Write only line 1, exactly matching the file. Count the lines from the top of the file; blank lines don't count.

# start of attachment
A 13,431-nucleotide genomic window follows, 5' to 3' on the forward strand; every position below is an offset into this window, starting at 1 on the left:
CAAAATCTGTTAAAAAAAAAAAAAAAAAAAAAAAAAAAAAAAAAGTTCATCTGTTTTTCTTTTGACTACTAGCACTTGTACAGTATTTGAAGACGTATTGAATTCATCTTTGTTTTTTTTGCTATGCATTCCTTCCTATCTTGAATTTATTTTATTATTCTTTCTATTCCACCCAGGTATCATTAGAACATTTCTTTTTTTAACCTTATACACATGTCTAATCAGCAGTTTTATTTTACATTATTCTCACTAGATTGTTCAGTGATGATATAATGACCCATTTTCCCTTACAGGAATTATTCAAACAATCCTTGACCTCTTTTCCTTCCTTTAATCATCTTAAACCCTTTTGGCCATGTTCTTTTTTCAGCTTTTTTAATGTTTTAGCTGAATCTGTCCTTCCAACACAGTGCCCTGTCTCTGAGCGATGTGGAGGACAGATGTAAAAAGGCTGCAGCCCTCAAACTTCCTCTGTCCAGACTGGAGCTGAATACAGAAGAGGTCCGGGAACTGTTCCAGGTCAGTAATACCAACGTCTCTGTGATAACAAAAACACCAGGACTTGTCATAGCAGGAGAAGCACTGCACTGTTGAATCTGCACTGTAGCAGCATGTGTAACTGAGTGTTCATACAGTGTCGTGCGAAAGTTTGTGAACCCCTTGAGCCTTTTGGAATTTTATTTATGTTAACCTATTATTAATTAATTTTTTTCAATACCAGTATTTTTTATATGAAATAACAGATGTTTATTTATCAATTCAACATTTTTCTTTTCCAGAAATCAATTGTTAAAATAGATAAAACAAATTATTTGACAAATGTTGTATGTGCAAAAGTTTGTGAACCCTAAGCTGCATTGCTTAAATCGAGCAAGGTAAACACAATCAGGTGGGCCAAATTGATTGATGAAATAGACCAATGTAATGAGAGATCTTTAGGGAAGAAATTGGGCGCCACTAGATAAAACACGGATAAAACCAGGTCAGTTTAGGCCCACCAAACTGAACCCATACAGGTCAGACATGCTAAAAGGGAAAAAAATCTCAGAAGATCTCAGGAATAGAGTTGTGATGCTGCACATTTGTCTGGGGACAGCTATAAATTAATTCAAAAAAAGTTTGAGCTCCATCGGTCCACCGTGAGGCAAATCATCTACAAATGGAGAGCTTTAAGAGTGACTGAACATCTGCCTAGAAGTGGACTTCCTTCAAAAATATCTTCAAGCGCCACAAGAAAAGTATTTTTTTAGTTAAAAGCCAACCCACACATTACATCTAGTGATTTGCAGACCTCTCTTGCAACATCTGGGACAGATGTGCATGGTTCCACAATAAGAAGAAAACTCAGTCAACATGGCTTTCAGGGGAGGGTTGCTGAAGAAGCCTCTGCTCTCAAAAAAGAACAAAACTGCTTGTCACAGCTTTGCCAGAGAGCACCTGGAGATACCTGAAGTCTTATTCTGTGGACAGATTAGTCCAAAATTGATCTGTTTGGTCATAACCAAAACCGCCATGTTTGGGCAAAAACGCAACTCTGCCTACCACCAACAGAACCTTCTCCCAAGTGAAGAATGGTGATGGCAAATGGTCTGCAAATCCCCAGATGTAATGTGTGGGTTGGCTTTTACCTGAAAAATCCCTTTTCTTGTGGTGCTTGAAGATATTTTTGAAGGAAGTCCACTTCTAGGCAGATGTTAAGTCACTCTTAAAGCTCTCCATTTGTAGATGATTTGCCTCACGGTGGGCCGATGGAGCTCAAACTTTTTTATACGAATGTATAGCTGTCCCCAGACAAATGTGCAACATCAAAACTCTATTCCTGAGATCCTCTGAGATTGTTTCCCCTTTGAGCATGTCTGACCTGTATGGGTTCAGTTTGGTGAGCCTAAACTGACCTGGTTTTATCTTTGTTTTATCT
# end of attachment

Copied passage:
A 13,431-nucleotide genomic window follows, 5' to 3' on the forward strand; every position below is an offset into this window, starting at 1 on the left: